|Interesting Links - return
The Polymer Clayspot
Polymer Clay FAQ
to Polymer Clay
& Mixing Clay
Conditioning Polymer Clay
Using the Food Processor
Using the Pasta Machine
Forming Clay Pieces
Firing Polymer Clay
Finishing Clay Pieces
Storing Polymer Clay
Using Stone Clays
Using Translucent Clays
Molding & Sculpting
Creating Surface Effects
Making Polymer Clay Jewelry
More Information Sources
Translucent clay can be used for a variety of special effects. You can mix in small amounts of colored clay to produce a watercolor effect. Translucent clay by itself looks something like alabaster. You can lay a thin layer of translucent clay over a strongly-colored pattern to create a milky surface. And translucent clays are often used in combination with colors to produce faux stones like ivory, jade, and amber.
Translucent clay is polymer clay with no pigment (coloring element) or opacifier.
You can use translucent clays for anything you use colored clays for; conditioning, mixing and marbling, canework, or anything else. However, there are a few overall differences. Translucent clays are often softer and stickier when conditioned than the same brand of colored clay. Also, many translucent clays require a lower firing temperature to avoid darkening; see the instructions on the package. (If you're using colored and translucent clay in the same piece, fire at the lower temperature.)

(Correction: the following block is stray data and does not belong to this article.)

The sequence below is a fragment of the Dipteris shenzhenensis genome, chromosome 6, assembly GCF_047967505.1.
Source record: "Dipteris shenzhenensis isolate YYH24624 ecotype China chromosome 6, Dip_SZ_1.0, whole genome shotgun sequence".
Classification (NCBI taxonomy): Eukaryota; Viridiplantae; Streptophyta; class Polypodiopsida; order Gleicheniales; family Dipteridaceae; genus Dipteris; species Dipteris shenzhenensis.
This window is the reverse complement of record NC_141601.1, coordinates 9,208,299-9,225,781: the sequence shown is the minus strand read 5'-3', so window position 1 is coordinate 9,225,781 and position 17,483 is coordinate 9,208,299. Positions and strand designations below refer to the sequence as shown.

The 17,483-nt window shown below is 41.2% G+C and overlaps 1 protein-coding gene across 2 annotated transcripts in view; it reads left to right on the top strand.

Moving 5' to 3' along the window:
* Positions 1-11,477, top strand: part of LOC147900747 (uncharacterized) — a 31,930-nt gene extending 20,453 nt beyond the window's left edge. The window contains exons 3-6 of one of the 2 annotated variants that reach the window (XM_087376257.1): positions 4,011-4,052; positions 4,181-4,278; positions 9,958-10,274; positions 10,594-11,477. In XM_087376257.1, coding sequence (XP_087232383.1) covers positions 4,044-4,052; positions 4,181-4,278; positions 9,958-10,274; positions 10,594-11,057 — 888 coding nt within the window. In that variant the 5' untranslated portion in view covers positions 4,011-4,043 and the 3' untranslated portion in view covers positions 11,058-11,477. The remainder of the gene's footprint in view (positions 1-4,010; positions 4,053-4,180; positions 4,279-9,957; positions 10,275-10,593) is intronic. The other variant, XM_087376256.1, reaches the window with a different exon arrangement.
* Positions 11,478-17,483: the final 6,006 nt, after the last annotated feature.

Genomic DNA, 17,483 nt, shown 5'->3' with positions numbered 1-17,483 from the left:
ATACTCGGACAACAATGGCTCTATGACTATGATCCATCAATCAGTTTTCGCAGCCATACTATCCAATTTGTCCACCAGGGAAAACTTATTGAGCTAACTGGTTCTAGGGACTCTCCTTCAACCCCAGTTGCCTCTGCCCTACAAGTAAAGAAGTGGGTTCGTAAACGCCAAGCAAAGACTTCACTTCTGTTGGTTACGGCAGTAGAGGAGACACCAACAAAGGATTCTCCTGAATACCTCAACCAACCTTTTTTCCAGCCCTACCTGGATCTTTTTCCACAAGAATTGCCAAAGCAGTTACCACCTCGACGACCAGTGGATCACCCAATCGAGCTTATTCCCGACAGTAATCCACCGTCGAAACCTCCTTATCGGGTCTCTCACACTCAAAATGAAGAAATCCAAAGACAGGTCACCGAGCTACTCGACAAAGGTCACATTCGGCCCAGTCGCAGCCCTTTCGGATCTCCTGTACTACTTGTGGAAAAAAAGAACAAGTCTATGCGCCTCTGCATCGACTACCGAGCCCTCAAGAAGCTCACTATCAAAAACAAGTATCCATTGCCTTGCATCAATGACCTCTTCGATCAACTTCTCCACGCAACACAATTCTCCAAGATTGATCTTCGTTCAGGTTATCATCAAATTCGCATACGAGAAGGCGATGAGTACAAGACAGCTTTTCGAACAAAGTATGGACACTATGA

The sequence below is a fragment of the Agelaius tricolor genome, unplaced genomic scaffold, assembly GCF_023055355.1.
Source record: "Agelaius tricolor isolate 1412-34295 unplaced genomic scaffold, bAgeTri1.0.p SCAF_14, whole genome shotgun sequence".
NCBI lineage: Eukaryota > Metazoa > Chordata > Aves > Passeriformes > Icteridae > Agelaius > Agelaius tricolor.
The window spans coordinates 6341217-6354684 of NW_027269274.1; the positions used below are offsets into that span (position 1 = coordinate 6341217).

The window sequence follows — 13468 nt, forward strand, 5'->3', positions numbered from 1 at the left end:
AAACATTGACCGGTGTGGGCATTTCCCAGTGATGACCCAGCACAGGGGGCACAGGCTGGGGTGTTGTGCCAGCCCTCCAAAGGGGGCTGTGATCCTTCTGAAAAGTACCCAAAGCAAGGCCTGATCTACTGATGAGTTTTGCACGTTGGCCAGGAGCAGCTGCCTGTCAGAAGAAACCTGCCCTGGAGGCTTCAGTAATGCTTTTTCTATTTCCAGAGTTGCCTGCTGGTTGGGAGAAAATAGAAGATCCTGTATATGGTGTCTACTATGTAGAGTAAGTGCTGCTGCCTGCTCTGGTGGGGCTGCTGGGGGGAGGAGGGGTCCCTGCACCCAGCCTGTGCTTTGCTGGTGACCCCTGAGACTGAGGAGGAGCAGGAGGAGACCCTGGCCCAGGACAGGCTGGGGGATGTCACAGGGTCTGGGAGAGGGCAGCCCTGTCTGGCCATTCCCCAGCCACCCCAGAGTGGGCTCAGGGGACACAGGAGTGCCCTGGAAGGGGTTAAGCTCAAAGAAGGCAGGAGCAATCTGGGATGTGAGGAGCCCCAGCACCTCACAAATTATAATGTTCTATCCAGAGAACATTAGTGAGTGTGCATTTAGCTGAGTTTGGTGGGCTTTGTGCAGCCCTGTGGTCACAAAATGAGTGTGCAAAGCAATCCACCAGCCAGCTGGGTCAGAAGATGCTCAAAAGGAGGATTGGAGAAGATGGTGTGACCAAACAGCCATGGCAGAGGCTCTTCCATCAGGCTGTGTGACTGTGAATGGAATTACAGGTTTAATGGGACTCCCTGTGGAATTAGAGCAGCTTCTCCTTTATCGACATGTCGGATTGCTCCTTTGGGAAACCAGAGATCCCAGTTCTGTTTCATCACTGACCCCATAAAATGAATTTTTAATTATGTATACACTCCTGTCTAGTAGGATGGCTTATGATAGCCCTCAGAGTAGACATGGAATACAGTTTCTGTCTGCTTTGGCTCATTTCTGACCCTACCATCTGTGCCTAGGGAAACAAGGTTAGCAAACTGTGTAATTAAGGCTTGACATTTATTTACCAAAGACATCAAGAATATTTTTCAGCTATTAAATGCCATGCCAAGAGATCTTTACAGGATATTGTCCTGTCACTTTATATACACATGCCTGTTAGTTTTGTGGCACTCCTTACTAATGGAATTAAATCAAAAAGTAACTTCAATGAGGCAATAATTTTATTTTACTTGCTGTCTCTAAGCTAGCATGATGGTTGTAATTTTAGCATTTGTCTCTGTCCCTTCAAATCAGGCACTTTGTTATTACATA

Most clay manufacturers offer one or more translucent clays.
Sculpey translucent #510 is one of the most transparent of the clays, very soft, and tends to pick up a yellowish tinge when fired longer than the minimum time.
Fimo offers two translucent clays. Fimo art translucent #00, which is only sold in 12-ounce blocks, is preferred for making faux stones because the fired clay develops plaques, tiny imperfections that enhance the clay's resemblance to natural stone. This clay tends to darken at high temperatures. Fimo transparent/opaque #01 is one of the least transparent of the translucent clays, but unlike art translucent, it does not readily change color at normal firing temperatures of 250-275° Fahrenheit and does not plaque as much.
The translucent clays are not truly transparent, but here are a few ways to increase their transparency:
These methods produce the translucency you see in semi-precious stones like aventurine or jade - a sense of depth - but not true transparency.
As of now, there are no truly transparent polymer clays (and given the limitations of polymer chemistry, there may never be such clays). You can obtain a near-transparent effect by putting a very thin layer of translucent clay over an object, firing, then wet-sanding and buffing it, although there will be some cloudiness.
You can also use glass marbles or stones as a transparent element of your design along with the clay. Check out the article in the July/August 1996 issue of Jewelry Crafts magazine on using glass marbles with tiny polymer-clay designs to create beads.
Transparent clays can develop tiny flaws while firing. The effect is called "plaquing". Fimo art translucent #00 in particular tends to plaque. Some artists seek out this effect, because it can be used in faux stones to make the pieces look more like natural stone.
You can reduce the plaquing by using a different translucent clay - for example, Fimo transparent/opaque #01 - or by placing your pieces in a cold oven and then turning it on for firing, then letting the pieces cool down in the oven after firing.
On the other hand, if you want the plaquing effect, you can enhance
it by putting your pieces into a preheated oven and removing them as soon
as firing is complete. Wet-sanding and buffing will also make the plaquing